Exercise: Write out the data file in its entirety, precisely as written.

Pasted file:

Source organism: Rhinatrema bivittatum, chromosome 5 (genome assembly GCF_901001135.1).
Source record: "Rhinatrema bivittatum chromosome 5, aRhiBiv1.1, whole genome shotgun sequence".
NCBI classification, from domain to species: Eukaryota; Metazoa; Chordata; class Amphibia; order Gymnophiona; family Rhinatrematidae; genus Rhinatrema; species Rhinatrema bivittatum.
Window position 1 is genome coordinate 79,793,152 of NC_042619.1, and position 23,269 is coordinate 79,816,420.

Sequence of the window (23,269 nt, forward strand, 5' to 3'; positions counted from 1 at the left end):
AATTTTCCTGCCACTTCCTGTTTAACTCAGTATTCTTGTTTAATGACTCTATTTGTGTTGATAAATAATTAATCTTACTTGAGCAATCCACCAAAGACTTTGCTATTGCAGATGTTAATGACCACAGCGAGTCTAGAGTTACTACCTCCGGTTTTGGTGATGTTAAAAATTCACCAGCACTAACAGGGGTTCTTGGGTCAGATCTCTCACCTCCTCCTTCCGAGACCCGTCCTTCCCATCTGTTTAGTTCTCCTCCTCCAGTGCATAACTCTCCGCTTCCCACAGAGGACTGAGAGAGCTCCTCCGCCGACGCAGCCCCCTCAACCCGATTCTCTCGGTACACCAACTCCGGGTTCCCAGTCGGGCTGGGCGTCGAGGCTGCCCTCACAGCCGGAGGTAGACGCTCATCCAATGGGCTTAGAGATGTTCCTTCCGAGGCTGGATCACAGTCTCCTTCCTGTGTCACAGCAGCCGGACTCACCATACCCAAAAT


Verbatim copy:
Source organism: Rhinatrema bivittatum, chromosome 5 (genome assembly GCF_901001135.1).
Source record: "Rhinatrema bivittatum chromosome 5, aRhiBiv1.1, whole genome shotgun sequence".
NCBI classification, from domain to species: Eukaryota; Metazoa; Chordata; class Amphibia; order Gymnophiona; family Rhinatrematidae; genus Rhinatrema; species Rhinatrema bivittatum.
Window position 1 is genome coordinate 79,793,152 of NC_042619.1, and position 23,269 is coordinate 79,816,420.

Sequence of the window (23,269 nt, forward strand, 5' to 3'; positions counted from 1 at the left end):
AATTTTCCTGCCACTTCCTGTTTAACTCAGTATTCTTGTTTAATGACTCTATTTGTGTTGATAAATAATTAATCTTACTTGAGCAATCCACCAAAGACTTTGCTATTGCAGATGTTAATGACCACAGCGAGTCTAGAGTTACTACCTCCGGTTTTGGTGATGTTAAAAATTCACCAGCACTAACAGGGGTTCTTGGGTCAGATCTCTCACCTCCTCCTTCCGAGACCCGTCCTTCCCATCTGTTTAGTTCTCCTCCTCCAGTGCATAACTCTCCGCTTCCCACAGAGGACTGAGAGAGCTCCTCCGCCGACGCAGCCCCCTCAACCCGATTCTCTCGGTACACCAACTCCGGGTTCCCAGTCGGGCTGGGCGTCGAGGCTGCCCTCACAGCCGGAGGTAGACGCTCATCCAATGGGCTTAGAGATGTTCCTTCCGAGGCTGGATCACAGTCTCCTTCCTGTGTCACAGCAGCCGGACTCACCATACCCAAAAT